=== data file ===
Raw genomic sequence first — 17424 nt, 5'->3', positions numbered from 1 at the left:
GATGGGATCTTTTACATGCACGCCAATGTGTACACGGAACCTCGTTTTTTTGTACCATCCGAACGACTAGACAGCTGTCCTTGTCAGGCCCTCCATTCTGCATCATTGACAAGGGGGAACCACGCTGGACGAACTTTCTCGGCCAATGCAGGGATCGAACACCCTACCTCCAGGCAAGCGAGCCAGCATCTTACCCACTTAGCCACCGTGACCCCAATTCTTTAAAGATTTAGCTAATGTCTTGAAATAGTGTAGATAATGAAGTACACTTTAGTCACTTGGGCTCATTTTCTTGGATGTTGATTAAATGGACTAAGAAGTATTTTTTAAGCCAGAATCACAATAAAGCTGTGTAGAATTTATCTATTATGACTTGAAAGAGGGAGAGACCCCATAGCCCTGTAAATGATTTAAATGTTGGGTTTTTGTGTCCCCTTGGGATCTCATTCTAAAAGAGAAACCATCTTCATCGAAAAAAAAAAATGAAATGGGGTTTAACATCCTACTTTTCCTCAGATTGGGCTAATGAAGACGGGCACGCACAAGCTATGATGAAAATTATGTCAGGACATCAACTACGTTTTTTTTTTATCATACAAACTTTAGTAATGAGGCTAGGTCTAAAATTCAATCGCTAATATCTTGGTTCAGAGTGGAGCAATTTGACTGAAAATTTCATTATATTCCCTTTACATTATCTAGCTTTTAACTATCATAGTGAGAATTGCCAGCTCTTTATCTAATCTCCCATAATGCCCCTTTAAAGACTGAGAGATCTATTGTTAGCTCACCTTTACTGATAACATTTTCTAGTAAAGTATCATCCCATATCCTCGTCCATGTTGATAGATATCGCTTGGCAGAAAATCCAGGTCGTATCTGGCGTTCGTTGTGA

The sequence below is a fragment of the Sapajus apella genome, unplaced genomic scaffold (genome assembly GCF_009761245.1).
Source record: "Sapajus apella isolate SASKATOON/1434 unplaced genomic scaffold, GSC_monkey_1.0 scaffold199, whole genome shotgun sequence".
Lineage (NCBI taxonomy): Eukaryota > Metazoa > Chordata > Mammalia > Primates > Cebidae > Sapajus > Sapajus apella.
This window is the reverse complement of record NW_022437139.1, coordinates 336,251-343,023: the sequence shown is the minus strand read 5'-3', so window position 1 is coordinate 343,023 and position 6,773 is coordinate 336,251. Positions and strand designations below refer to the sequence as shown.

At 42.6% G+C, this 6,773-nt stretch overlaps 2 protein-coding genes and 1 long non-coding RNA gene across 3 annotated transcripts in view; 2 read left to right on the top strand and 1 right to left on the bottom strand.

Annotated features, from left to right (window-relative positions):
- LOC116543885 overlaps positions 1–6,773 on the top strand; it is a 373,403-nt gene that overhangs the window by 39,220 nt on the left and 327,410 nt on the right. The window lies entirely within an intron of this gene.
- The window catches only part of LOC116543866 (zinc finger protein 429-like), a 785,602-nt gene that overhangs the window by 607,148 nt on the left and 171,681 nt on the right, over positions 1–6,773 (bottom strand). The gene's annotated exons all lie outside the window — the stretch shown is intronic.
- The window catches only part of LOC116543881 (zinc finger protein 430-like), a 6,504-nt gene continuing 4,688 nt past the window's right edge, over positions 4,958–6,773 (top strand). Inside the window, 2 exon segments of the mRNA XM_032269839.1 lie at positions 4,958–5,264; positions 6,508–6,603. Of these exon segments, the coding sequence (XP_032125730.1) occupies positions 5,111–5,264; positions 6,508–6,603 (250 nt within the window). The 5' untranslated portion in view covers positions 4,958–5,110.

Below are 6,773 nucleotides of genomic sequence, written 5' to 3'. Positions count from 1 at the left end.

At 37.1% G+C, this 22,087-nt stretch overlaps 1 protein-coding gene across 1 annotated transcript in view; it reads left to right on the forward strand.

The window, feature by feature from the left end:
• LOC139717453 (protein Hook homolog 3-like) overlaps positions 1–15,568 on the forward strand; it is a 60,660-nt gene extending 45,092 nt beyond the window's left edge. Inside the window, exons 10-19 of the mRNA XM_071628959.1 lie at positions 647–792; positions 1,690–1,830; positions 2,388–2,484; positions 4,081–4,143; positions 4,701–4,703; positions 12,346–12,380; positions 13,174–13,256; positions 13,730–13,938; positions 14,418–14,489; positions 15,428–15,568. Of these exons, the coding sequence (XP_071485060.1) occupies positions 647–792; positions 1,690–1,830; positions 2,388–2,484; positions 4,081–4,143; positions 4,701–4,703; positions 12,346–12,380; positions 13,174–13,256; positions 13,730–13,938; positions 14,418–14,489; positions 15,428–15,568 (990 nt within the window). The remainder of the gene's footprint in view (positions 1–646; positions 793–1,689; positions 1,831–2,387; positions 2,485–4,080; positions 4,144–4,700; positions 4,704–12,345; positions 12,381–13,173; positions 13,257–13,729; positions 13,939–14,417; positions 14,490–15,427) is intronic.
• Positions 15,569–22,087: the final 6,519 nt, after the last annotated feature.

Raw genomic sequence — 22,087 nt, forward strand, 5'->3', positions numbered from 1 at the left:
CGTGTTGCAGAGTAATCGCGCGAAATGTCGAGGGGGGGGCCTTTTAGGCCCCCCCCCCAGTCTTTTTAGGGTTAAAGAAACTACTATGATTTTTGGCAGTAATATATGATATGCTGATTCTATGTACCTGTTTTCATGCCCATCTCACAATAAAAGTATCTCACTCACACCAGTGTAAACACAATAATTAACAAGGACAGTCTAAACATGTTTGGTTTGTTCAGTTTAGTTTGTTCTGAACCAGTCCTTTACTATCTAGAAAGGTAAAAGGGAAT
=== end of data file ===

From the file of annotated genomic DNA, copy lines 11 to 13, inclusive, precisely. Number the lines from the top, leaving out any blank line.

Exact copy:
- The window catches only part of LOC116543881 (zinc finger protein 430-like), a 6,504-nt gene continuing 4,688 nt past the window's right edge, over positions 4,958–6,773 (top strand). Inside the window, 2 exon segments of the mRNA XM_032269839.1 lie at positions 4,958–5,264; positions 6,508–6,603. Of these exon segments, the coding sequence (XP_032125730.1) occupies positions 5,111–5,264; positions 6,508–6,603 (250 nt within the window). The 5' untranslated portion in view covers positions 4,958–5,110.

Below are 6,773 nucleotides of genomic sequence, written 5' to 3'. Positions count from 1 at the left end.

At 37.1% G+C, this 22,087-nt stretch overlaps 1 protein-coding gene across 1 annotated transcript in view; it reads left to right on the forward strand.